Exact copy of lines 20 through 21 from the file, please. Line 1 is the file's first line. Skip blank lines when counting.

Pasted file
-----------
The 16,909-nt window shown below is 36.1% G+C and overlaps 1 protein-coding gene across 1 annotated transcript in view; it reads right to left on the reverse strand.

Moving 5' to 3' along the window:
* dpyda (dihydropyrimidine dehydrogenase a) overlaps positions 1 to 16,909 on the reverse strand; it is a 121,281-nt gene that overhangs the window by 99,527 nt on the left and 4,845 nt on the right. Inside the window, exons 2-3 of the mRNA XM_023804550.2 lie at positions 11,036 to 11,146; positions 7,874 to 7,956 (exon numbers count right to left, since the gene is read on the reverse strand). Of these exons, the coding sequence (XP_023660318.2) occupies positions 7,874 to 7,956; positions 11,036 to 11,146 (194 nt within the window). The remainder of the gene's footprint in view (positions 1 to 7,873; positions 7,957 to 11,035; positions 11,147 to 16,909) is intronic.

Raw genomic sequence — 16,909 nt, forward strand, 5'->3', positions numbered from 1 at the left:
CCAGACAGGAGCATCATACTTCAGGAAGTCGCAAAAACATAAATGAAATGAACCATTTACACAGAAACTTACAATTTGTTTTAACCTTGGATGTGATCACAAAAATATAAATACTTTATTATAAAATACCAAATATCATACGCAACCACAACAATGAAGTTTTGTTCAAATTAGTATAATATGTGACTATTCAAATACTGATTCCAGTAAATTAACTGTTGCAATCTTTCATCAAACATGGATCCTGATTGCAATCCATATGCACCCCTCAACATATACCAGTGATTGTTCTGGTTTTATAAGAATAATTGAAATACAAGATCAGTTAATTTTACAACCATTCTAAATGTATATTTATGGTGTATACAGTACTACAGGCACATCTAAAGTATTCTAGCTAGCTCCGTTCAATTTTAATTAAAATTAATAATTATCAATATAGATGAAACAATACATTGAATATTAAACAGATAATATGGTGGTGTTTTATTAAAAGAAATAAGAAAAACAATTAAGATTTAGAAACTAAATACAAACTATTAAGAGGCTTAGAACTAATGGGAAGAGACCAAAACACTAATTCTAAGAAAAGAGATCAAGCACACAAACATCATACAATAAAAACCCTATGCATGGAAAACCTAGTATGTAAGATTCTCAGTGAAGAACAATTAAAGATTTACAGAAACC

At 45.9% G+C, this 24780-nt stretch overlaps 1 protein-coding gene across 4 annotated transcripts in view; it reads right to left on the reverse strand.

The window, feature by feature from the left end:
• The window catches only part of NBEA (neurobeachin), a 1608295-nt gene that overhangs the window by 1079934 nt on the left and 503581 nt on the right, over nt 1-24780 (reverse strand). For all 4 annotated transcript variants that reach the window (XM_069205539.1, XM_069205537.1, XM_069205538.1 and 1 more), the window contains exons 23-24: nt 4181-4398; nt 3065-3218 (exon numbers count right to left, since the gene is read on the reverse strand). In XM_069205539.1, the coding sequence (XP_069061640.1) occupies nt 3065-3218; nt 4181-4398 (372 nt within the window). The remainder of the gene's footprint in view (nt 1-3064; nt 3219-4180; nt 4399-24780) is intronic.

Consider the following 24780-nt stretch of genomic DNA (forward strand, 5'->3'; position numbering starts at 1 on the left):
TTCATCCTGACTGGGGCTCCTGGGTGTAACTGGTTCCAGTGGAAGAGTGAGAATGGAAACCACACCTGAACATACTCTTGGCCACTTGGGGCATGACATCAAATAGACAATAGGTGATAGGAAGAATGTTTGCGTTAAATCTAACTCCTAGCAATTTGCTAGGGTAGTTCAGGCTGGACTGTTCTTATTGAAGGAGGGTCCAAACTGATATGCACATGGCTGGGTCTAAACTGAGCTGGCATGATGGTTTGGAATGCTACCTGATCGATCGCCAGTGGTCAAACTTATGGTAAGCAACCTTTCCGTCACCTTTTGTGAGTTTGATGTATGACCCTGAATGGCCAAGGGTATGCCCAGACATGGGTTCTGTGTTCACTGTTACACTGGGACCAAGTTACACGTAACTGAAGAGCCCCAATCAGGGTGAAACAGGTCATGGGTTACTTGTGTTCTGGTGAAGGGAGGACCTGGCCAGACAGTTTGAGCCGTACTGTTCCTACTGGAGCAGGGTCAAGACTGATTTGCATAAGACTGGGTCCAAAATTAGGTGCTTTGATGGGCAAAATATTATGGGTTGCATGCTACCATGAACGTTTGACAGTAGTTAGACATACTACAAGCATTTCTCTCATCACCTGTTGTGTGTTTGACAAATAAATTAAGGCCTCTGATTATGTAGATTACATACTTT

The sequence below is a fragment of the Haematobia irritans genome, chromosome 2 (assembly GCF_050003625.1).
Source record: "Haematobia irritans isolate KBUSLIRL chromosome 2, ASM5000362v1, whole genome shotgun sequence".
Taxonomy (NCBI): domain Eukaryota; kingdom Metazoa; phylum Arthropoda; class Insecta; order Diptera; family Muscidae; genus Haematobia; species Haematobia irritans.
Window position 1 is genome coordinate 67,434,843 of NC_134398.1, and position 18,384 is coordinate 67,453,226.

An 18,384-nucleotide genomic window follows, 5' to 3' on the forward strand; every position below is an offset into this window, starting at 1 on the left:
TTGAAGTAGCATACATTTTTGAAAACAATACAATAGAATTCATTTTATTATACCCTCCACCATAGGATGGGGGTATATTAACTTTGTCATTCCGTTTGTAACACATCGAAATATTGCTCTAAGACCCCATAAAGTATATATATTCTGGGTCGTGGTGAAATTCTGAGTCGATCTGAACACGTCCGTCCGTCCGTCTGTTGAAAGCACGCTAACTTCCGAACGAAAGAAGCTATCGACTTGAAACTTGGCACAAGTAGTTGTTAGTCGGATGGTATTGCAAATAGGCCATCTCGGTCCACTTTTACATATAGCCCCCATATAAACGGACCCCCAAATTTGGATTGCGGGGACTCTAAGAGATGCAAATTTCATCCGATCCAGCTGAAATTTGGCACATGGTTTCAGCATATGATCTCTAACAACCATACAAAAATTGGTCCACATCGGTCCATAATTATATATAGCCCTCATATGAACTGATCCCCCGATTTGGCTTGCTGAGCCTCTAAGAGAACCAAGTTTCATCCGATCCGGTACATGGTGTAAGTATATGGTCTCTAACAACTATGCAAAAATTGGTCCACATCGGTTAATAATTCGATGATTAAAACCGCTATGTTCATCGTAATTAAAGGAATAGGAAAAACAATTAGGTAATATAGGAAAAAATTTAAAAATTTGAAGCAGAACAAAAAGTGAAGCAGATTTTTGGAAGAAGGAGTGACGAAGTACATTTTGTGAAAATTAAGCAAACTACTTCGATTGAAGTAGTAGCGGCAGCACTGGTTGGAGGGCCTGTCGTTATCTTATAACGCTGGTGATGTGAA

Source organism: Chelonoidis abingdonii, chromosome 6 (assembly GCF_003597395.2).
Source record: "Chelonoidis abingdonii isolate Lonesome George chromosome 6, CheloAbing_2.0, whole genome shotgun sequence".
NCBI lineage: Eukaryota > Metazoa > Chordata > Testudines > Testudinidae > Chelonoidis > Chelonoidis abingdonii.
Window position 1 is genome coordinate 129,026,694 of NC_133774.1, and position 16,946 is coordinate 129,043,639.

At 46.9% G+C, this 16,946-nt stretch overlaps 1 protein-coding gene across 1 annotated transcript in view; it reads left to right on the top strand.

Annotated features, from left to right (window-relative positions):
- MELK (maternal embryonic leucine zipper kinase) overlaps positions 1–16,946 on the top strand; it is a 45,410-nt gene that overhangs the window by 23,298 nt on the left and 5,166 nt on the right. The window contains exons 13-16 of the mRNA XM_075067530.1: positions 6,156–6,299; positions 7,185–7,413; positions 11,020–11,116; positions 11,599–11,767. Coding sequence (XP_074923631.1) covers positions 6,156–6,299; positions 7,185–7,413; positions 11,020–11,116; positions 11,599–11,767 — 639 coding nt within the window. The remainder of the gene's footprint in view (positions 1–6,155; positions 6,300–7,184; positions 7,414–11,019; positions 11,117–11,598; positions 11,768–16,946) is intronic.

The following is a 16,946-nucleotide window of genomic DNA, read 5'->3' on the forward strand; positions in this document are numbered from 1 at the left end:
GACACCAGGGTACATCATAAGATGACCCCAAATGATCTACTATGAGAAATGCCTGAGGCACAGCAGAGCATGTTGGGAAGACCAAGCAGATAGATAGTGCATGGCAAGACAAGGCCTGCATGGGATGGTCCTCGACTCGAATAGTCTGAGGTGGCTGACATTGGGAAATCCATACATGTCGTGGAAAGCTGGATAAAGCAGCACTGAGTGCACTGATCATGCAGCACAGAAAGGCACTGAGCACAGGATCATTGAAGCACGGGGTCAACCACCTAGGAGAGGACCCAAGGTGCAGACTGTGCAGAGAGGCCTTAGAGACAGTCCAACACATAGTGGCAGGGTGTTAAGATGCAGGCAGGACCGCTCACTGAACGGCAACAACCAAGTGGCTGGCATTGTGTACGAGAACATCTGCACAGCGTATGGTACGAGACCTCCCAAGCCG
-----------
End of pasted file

Window position 1 is genome coordinate 129,026,694 of NC_133774.1, and position 16,946 is coordinate 129,043,639.

At 46.9% G+C, this 16,946-nt stretch overlaps 1 protein-coding gene across 1 annotated transcript in view; it reads left to right on the top strand.